by Matt Souders & Mike Godsey

At this point, you are probably wondering about the thick haze every morning that has plagued the Gorge and much of the Pacific Northwest. It barely has a hint of the typical brownish color of wildfire smoke nor does it have the smell of smoke. And unlike smoke, it largely burns back each afternoon.

There are three factors coming together to keep the interior west so hazy despite the heat – the persistent upper-ridge anchored over the Columbia Basin, the monsoonal moisture pouring in from the coastal waters off Southern California and Baja, and the wildfires that continue to burn in the interior California, Nevada and southern Oregon.

I, Matt, actually fielded a question regarding my use of the term ‘monsoonal low’ to describe the surface pressure pattern in the Gorge. I never properly defined the Southwest US monsoon in my forecasts, but, in short, it occurs when moisture, usually from the subtropical Eastern Pacific gets pulled north into CA and the Four Corners states by persistent low pressure caused by the extreme desert heat, causing more thunderstorms to pop up, especially near high terrain

Monsoonal moisture usually does not affect the Gorge, but, as you’ve probably noticed, it’s been a hot, dry summer and the thermal low has been stronger than normal as a result. With a persistent upper-ridge in place, the increased moisture – mostly 3-5 thousand feet up – has nowhere to go and gets stuck swirling around between the Rockies and Cascades.

But moisture alone doesn’t quite explain the haze. The missing ingredient is the smoke I mentioned earlier. To make a cloud, you need water vapor, a little bit of lift (to force the air to cool and the water vapor to condense), and some small, solid particles suspended in the air that the water can stick to.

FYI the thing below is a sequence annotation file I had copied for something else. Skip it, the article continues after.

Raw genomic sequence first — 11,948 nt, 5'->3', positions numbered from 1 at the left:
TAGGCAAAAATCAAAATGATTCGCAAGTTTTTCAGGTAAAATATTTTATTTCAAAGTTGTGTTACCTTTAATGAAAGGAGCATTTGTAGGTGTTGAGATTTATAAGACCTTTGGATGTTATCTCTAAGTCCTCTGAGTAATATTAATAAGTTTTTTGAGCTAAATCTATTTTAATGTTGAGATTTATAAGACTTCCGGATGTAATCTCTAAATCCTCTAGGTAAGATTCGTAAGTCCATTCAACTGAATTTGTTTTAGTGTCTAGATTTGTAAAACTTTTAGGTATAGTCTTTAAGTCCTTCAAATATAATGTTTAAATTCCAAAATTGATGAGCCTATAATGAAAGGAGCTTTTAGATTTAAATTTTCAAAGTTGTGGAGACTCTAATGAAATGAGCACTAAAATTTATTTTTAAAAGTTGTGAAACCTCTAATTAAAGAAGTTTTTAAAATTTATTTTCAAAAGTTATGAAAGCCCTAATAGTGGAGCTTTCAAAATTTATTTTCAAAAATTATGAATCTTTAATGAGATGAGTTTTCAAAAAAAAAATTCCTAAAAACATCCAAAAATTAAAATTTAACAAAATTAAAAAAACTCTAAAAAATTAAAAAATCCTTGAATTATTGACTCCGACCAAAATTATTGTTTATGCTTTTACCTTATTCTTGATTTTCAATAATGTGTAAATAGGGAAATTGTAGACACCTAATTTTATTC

Without those particles, water vapor can’t condense and clouds can’t form.

Smoke is composed of tiny, jagged flecks of carbon ash that make for great surfaces on which water can condense. The smoke from the fires to our south is flowing north and rising with the monsoonal moisture, forming the drab haze several thousand feet above our heads.
The reason the haze thins in the afternoon even though the smoke is still present is the atmosphere heats and dries out enough to stop condensation from occurring.

Meanwhile, there is a thin smoke layer much further aloft that sometimes gives sunshine a slightly brownish color. But that smoke has been way way aloft so you are not looking sideways through miles of smoke so no brown haze.

Weirdly, throughout this haze event, the Oregon Department of Environmental Quality has been reporting fairly good air quality despite all the haze. This is becauseĀ air quality is a measure of the 8 variables shown in this graphic.

And our surface haze being mostly water vapor it is not considered a pollutant.

And the smoke from the California Dixie fire is way aloft so it is not being detected by the surface sensors.

But notice the poor air quality being reported in the area of the fires in southern Oregon.